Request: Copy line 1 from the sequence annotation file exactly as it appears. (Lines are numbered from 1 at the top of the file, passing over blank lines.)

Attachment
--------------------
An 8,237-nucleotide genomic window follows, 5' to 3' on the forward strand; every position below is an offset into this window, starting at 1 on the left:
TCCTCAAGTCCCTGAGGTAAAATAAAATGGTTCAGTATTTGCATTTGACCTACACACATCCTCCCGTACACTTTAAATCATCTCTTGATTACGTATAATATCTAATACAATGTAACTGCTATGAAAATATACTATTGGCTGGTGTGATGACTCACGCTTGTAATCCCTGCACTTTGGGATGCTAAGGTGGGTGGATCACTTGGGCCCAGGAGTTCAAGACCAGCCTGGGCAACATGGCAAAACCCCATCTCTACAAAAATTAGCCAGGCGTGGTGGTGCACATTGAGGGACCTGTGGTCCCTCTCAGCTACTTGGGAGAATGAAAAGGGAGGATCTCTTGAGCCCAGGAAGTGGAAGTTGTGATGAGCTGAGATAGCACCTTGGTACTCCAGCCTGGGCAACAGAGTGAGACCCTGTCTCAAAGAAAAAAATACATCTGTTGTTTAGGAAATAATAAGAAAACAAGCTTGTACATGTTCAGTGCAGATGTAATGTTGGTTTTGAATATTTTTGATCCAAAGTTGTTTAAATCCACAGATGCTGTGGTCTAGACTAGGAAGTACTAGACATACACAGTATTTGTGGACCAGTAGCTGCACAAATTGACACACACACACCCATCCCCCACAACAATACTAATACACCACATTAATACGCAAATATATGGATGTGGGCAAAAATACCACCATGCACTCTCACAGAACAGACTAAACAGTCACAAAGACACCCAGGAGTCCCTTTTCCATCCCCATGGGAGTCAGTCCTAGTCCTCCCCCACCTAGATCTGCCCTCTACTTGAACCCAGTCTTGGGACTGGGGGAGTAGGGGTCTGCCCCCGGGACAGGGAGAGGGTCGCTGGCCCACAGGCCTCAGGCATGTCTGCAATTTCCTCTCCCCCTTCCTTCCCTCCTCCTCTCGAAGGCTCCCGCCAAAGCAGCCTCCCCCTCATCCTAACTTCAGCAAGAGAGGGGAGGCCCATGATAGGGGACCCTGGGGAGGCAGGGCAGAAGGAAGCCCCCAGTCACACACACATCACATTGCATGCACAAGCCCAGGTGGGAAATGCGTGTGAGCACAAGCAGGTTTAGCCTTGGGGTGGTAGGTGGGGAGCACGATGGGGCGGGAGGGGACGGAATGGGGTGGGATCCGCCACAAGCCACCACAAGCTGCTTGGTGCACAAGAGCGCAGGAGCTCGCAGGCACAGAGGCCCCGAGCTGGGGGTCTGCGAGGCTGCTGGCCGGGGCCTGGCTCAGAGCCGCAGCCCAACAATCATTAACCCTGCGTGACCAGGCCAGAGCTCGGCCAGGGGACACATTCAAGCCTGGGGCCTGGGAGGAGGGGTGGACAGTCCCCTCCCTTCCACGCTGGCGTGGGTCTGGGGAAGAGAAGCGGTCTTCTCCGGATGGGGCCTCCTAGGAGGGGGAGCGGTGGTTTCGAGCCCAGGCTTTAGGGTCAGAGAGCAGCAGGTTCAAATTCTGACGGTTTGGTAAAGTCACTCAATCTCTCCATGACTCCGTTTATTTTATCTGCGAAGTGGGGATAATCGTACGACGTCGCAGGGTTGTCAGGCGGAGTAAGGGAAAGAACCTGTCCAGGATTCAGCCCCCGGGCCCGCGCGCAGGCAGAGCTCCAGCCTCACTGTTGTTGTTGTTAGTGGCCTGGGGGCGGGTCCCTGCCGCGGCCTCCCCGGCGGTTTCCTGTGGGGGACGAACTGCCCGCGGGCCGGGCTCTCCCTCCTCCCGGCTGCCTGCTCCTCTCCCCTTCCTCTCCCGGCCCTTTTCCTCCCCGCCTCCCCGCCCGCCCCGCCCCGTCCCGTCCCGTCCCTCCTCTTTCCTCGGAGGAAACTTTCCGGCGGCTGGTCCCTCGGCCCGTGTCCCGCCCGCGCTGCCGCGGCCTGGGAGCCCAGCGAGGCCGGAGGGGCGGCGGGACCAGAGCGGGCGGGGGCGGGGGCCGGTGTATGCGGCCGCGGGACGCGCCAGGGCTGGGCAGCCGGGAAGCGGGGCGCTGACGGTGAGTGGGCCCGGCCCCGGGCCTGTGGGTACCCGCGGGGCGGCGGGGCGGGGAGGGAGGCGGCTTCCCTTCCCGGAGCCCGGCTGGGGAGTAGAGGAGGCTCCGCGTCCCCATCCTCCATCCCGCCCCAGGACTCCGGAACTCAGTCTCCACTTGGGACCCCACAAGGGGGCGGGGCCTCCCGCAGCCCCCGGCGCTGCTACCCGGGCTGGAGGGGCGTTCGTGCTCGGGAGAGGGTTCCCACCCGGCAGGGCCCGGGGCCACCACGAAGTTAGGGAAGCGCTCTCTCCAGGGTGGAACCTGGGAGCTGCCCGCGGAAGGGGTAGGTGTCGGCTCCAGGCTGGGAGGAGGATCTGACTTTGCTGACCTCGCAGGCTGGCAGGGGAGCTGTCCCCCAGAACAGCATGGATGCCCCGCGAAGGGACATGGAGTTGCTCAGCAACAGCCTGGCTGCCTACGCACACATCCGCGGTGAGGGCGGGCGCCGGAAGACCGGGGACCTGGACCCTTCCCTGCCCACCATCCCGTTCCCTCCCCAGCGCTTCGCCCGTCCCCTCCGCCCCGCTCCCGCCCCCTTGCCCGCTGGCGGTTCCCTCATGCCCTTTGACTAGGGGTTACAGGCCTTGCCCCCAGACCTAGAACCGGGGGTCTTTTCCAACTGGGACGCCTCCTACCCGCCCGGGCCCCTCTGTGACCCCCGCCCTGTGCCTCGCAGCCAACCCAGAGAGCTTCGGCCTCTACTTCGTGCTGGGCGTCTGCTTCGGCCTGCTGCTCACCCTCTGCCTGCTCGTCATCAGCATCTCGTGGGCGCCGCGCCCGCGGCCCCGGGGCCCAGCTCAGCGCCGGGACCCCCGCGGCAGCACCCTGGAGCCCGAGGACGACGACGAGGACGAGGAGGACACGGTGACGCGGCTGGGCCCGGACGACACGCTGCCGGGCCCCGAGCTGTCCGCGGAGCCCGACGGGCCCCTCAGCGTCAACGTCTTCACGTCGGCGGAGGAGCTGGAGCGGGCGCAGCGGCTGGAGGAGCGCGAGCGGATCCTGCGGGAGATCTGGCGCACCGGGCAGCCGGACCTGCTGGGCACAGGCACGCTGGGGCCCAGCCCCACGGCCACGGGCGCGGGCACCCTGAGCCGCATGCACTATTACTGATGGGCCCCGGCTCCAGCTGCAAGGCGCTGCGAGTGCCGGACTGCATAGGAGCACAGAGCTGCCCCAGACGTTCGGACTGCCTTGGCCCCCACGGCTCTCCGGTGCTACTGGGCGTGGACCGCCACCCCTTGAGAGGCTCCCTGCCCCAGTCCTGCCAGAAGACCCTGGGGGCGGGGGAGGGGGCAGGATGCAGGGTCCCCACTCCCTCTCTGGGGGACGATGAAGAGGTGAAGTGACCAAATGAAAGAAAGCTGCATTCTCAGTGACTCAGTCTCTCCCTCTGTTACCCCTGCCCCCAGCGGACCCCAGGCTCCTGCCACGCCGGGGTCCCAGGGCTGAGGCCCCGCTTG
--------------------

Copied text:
An 8,237-nucleotide genomic window follows, 5' to 3' on the forward strand; every position below is an offset into this window, starting at 1 on the left: